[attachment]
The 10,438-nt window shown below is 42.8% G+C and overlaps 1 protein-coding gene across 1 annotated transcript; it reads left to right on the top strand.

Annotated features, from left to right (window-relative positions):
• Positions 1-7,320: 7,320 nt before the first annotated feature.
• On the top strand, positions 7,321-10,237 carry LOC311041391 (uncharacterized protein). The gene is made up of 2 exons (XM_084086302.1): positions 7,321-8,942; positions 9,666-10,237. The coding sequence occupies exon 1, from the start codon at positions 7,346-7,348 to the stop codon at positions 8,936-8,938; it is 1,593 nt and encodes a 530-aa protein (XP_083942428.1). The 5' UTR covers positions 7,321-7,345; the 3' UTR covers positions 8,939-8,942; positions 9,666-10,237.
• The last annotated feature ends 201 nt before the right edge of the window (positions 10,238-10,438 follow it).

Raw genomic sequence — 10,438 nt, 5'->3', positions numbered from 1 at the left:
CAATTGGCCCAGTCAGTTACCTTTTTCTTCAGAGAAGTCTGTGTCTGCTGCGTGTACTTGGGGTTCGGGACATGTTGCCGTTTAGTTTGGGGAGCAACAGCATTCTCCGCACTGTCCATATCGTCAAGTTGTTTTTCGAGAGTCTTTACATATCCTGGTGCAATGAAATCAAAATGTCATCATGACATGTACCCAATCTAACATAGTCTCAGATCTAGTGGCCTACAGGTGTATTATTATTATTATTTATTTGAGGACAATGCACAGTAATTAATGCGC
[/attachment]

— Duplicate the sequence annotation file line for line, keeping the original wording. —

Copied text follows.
The 10,438-nt window shown below is 42.8% G+C and overlaps 1 protein-coding gene across 1 annotated transcript; it reads left to right on the top strand.

Annotated features, from left to right (window-relative positions):
• Positions 1-7,320: 7,320 nt before the first annotated feature.
• On the top strand, positions 7,321-10,237 carry LOC311041391 (uncharacterized protein). The gene is made up of 2 exons (XM_084086302.1): positions 7,321-8,942; positions 9,666-10,237. The coding sequence occupies exon 1, from the start codon at positions 7,346-7,348 to the stop codon at positions 8,936-8,938; it is 1,593 nt and encodes a 530-aa protein (XP_083942428.1). The 5' UTR covers positions 7,321-7,345; the 3' UTR covers positions 8,939-8,942; positions 9,666-10,237.
• The last annotated feature ends 201 nt before the right edge of the window (positions 10,238-10,438 follow it).

Raw genomic sequence — 10,438 nt, 5'->3', positions numbered from 1 at the left:
CAATTGGCCCAGTCAGTTACCTTTTTCTTCAGAGAAGTCTGTGTCTGCTGCGTGTACTTGGGGTTCGGGACATGTTGCCGTTTAGTTTGGGGAGCAACAGCATTCTCCGCACTGTCCATATCGTCAAGTTGTTTTTCGAGAGTCTTTACATATCCTGGTGCAATGAAATCAAAATGTCATCATGACATGTACCCAATCTAACATAGTCTCAGATCTAGTGGCCTACAGGTGTATTATTATTATTATTTATTTGAGGACAATGCACAGTAATTAATGCGC